News / Africa

    Suspected Ivory Smuggler Arrested in Nairobi

    Kenyan Wildlife Service rangers display elephant tusks seized in Nairobi from a suspected smuggler who says the 19 ivory pieces came from Tanzania,  March 31, 2013. (KWS)
    Kenyan Wildlife Service rangers display elephant tusks seized in Nairobi from a suspected smuggler who says the 19 ivory pieces came from Tanzania, March 31, 2013. (KWS)
    Gabe Joselow
    Kenya’s Wildlife Service says a suspected smuggler was arrested in Nairobi Sunday with 19 pieces of raw ivory.   Police apprehended a Kenyan man in the Easteigh neighborhood of Nairobi transporting ivory in a pickup truck.

    According to a KWS spokesman, police had been tracking the suspect for some time.

    “It is from our intelligence gathering," Paul Udoto said. "It is somebody we had followed up until we finally caught him with what we were looking for.”

    The suspect said the ivory came from Tanzania, though he has not indicated where it was heading.  He will be arraigned in court on Tuesday.

    Elephants across Africa are increasingly under threat from poachers, driven by insatiable demand for ivory decorations in Asia. The price of ivory on the black market can go above $1,000 per kilogram.

    Conservationists say tens of thousands of African elephants are killed each year, many at the hands of well-armed and ruthless poaching militias. Organized criminal gangs are also believed to be behind international smuggling rings.

    Kenya’s wildlife officials have been calling for tougher laws to penalize convicted poachers and smugglers. The current wildlife regulations have not been altered since 1989, while poaching incidents have soared in the last few years.

    Udoto hopes the country’s new lawmakers, elected last month, will take the problem seriously.

    “We are really pushing that the incoming government gives priority to passing much more stringent laws that have stiff penalties for such," Udoto said. "As it is now, the penalties are really slaps on the wrist.”

    In March, a Chinese smuggler caught with 439 pieces of ivory at the Nairobi airport, on his way to Hong Kong, was fined only $350 (30,000 shillings).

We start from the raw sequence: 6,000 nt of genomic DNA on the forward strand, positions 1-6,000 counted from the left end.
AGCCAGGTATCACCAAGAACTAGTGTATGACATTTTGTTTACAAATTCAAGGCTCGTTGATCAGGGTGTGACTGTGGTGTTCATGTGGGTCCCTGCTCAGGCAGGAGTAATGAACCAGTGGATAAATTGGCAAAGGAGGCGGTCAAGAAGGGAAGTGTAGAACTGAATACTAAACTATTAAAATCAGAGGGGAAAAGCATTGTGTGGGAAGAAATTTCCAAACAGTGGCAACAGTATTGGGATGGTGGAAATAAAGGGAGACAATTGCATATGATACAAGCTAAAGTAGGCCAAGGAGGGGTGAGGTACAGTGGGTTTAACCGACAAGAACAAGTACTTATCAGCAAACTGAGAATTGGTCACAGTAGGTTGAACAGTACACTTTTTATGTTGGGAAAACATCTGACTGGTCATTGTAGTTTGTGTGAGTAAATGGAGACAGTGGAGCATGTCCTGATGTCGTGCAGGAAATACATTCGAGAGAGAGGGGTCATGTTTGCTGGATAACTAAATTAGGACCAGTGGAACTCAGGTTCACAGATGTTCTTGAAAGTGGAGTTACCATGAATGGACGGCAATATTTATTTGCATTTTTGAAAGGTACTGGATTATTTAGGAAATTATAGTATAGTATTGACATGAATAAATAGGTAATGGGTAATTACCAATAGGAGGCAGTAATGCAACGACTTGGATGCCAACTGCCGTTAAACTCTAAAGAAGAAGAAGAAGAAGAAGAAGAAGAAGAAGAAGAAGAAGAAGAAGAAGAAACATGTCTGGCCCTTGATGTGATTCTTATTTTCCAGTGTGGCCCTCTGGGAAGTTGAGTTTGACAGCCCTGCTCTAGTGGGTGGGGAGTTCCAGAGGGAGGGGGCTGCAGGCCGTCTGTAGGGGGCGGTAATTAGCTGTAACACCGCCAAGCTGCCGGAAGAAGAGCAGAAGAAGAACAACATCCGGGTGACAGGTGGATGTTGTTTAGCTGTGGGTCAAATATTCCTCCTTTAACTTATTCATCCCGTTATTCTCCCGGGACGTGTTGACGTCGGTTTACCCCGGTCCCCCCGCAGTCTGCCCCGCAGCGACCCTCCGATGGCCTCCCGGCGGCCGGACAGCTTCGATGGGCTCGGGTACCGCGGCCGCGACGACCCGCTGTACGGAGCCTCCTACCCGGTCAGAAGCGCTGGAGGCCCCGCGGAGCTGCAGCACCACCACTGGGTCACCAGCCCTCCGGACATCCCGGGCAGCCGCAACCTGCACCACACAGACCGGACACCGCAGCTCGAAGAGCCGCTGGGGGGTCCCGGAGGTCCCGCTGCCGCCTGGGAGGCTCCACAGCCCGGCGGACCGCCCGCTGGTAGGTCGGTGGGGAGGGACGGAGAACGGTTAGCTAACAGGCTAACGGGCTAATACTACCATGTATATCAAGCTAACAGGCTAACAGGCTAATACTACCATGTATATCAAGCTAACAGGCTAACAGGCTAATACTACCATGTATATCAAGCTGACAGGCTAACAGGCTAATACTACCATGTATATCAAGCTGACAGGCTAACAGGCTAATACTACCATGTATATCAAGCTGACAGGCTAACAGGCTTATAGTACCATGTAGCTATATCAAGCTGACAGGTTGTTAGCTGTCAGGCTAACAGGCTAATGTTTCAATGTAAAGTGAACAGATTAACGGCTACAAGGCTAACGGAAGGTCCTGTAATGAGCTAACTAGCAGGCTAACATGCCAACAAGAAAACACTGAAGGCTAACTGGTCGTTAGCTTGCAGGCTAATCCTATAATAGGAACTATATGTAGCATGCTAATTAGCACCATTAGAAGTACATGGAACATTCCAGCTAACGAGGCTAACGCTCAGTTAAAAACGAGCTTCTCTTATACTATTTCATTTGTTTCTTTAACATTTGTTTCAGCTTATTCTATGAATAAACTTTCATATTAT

The 50-year-old suspect pleaded guilty, paid the fine and has been set free.

    You May Like

    Video Migrants Continue to Risk Lives Crossing US Border From Mexico

    In remote areas of the Sonoran Desert, which straddles the US-Mexico, thousands of migrants face arid desolation

    Video Recycling is Lifeline for Lebanon’s Last Glassblowers

    It's an ancient craft that stretches back millennia - but despite Lebanon’s trash crisis providing a lifeline, remaining glass blowers face an uncertain future

    Meet the Alleged Killer of Cambodia’s Kem Ley

    What little is known about former soldier, troublesome Buddhist monk and indebted gambler, raises more questions than answers

    This forum has been closed.
    Comment Sorting
    Comments
         
    by: Sum of all fears from: Iran
    April 03, 2013 12:03 AM
    Usa and israel are cowrds you know why because they can attack to this regim when hostage takers occupid the us embassy and put end point to this regim for once and forever.but they didnt do that and let mullahs burn up everything.

    by: Jenay Brooke from: Novato, CA
    April 02, 2013 4:07 PM
    I really hope that the Kenyan government makes an example of this new perpetrator with a stiff penalty that discourages other people from thinking that poaching is worth the risk. The fine of the Chinese man was ridiculous. That guy was probably out shooting or poisoning more elephants before the judge got home for dinner.

    by: Bella from: USA
    April 02, 2013 2:12 PM
    It's so bizarre that the Kenyan government even investigates these crimes when it actively promotes poaching by giving criminals token punishments for possessing ivory and even hacking-off elephants' faces. Kenya is not serious about protecting its wildlife.

    by: M from: Canada
    April 02, 2013 2:09 PM
    WTF!? "In March, a Chinese smuggler caught with 439 pieces of ivory at the Nairobi airport, on his way to Hong Kong, was fined only $350"
    He should be sent to jail and whipped or whipped and then sent to jail. FAP

    By the Numbers

    Featured Videos

    Your JavaScript is turned off or you have an old version of Adobe's Flash Player. Get the latest Flash player.
    London’s Financial Crown at Risk as Rivals Eye Brexit Opportunitiesi
    X
    VOA News
    July 25, 2016 5:09 PM
    By most measures, London rivals New York as the only true global financial center. But Britain’s vote to leave the European Union – so-called ‘Brexit’ – means the city could lose its right to sell services tariff-free across the bloc, risking its position as Europe’s financial headquarters. Already some banks have said they may shift operations to the mainland. Henry Ridgwell reports from London.
    Video

    Video London’s Financial Crown at Risk as Rivals Eye Brexit Opportunities